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311,000 Women: This is Our Fight. Together, We Will Eliminate Cervical Cancer

24 January 2019
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Renia Coghlan, Senior Consultant,
TESS Development Advisors

Every year, an estimated 311,000 women die of cervical cancer. In May 2018, the WHO Director-General led partners in a joint Call to Action to Eliminate Cervical Cancer. This is an ambitious and attainable goal in all countries. We have the knowledge, the technologies, and the means to achieve it. With sufficient political will and persistent implementation of national scale services, we can indeed make this a reality for generations to come. ​

In just over a week’s time, on the 4th of February, it will be World Cancer Day. On that day, I will take a moment to pause and remember those who are no longer here, or who are still fighting their battle against cancer. I will also stop to celebrate those who have a temporary or long-term reprieve. I will think of my friend Amanda, now cancer-free, as she celebrates her son’s birthday. I will remember Edward, our peer, who sadly is not here to watch his daughters grow. But most of all, I will think of all the girls and young women in the world who could, one day, hope to live free from the threat of cervical cancer.

2018 saw the annual cervical cancer statistics surpass the three hundred thousand mark for the first time. In many countries, this is now a greater threat than pregnancy-related complications. By 2040, the health community estimates that that number will increase by almost 50%, to around 460,000 deaths each year.

Each case of cervical cancer is an individual woman with a name, a family, a livelihood, a role in society. Cervical cancer kills women relatively young: many of these women may have children still at home. The consequences are therefore multi-fold. And sadly, the burden of cervical cancer is inequitable, with most deaths from cervical cancer happening in middle- and low-income countries.

However, the situation is not all bleak. Cervical cancer is in fact relatively easy to prevent, detect and treat. The critical factors for success are:

1. High coverage of screening services using the HPV DNA test of women aged between 30 and 49. Followed by prompt treatment of any pre-cancers or cancers, these services save lives now and every day in the coming decades.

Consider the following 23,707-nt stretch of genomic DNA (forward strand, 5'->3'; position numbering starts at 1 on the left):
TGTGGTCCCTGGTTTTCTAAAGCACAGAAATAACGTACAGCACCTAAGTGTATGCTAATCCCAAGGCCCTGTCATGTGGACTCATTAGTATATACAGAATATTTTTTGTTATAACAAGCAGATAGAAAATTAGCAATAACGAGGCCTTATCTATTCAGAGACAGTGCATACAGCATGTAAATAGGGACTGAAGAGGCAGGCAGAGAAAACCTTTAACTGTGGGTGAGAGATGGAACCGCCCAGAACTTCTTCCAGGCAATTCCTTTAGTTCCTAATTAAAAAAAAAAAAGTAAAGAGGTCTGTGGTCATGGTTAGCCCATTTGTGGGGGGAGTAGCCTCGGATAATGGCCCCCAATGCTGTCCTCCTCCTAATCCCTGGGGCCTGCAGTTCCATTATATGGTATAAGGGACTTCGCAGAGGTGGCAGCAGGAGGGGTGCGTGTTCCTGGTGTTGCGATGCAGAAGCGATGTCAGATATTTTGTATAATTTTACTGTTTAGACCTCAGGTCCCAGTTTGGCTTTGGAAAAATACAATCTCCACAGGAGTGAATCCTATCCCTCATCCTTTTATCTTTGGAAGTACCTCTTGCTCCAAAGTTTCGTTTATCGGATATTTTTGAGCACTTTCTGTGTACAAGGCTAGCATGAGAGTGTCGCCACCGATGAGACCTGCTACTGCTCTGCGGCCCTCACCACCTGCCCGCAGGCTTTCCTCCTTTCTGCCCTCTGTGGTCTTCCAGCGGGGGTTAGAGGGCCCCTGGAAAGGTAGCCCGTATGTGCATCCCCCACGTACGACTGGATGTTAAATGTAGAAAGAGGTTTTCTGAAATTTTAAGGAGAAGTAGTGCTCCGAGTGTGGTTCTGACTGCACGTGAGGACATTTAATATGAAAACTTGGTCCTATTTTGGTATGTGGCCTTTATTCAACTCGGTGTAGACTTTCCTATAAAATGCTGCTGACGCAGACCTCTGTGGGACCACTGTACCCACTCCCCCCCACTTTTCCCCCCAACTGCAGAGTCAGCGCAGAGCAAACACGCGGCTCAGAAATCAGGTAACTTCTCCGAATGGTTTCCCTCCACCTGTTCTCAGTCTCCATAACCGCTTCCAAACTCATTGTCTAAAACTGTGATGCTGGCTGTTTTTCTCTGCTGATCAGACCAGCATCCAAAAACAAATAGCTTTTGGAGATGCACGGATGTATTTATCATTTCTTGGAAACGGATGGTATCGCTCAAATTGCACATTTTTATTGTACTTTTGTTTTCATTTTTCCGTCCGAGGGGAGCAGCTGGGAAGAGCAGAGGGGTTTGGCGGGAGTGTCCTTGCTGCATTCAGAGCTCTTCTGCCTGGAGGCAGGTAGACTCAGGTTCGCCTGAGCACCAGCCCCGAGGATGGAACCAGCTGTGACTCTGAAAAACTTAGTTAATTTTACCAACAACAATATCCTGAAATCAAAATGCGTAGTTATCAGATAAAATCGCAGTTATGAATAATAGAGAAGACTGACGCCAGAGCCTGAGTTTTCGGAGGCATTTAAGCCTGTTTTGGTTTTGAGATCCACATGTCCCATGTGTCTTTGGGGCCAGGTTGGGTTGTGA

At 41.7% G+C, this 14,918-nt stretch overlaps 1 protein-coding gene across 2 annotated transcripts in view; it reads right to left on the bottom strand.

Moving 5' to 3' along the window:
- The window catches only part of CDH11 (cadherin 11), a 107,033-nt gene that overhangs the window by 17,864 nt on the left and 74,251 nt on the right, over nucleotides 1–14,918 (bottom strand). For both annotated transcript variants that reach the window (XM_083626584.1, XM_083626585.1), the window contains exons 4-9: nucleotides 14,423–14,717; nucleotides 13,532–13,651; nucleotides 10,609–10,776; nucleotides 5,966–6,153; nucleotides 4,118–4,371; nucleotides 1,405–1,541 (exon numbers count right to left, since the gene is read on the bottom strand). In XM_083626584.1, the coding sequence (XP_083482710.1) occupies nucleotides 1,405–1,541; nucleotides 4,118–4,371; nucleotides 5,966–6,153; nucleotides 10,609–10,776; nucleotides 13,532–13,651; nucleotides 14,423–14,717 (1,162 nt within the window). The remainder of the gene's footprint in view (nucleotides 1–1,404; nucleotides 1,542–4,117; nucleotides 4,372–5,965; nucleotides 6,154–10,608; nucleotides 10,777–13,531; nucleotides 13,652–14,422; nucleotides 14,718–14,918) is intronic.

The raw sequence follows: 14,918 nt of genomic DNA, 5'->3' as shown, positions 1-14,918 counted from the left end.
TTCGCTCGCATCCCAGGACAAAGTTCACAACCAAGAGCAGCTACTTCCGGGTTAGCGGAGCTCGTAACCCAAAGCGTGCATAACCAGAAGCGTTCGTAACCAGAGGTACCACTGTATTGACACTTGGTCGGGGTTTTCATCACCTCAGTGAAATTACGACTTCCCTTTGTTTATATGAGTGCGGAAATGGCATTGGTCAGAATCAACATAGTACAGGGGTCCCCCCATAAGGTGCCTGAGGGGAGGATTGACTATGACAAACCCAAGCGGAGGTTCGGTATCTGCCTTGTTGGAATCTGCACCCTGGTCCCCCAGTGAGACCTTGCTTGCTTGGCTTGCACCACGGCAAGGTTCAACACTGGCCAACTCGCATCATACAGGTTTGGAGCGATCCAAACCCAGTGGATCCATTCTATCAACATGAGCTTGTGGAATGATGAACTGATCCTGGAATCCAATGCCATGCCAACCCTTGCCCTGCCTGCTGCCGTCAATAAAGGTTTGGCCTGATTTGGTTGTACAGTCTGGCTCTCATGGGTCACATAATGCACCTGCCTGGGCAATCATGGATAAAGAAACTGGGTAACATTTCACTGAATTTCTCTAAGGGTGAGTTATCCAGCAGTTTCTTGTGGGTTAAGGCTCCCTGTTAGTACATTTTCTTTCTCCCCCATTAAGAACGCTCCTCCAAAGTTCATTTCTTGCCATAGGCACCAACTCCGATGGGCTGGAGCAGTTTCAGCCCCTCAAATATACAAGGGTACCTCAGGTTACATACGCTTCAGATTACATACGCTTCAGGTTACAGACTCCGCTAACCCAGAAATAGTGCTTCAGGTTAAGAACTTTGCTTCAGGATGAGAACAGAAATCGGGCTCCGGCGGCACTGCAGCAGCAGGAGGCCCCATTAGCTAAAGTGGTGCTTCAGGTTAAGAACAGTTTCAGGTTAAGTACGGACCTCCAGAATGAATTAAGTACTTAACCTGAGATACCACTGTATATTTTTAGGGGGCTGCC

2.  High coverage using the HPV vaccine of girls aged 9-13  protecting future generations from the disease. After the launch of a call to action last May, WHO and our governments will discuss accelerating action on the elimination of cervical cancer at the forthcoming Executive Board meeting. Next week, women and men across the world will be tweeting, talking and telling their stories. The stories of how - when we work together and commit to the long term - we know we can make a difference.

You are invited to join this conversation. UICC has developed a social media toolkit to help disseminate these messages. The cancer community is launching a new theme for the period 2019 – 2021: it is a theme of individual commitment and action. Using the hashtag #IAmAndIWill, people are invited to take up the campaign and commit to joining this fight. And if the road to elimination of this disease seems long in your country, just keep in mind the impact we have already seen in high-income settings where cervical cancer was dominant just 50 years or so ago.  

I am a sister, a daughter, an aunt, a cousin. Like many women, I am blessed with a network of strong, articulate, independent, funny, thoughtful female friends. These women who are at risk of cervical cancer. These women who hopefully will have access to prevention, screening and treatment to keep them cancer free. Women working together to keep an eye on each other and look out for their group. These are the women who will benefit from Dr Tedros’ call to eliminate cervical cancer. These are also the women whom he can count on to join forces and call on their governments, researchers, societies, men and women, to support that long term goal of eliminating cervical cancer.

About the author

Renia Coghlan is a public health specialist with a particular interest in advocacy, access to medicines, women’s health and early childhood development. Renia is particularly interested in the intersection between advocacy, evidence and impact: how to harness social energy, data and political will to bring about change. She is inspired and awed by the links across communities, cultures and disciplines which bring people together and change lives. “Do your little bit of good where you are, it’s those little bits of good put together that overwhelm the world”: Archbishop Desmond Tutu. 

Last update: 
Thursday 24 January 2019
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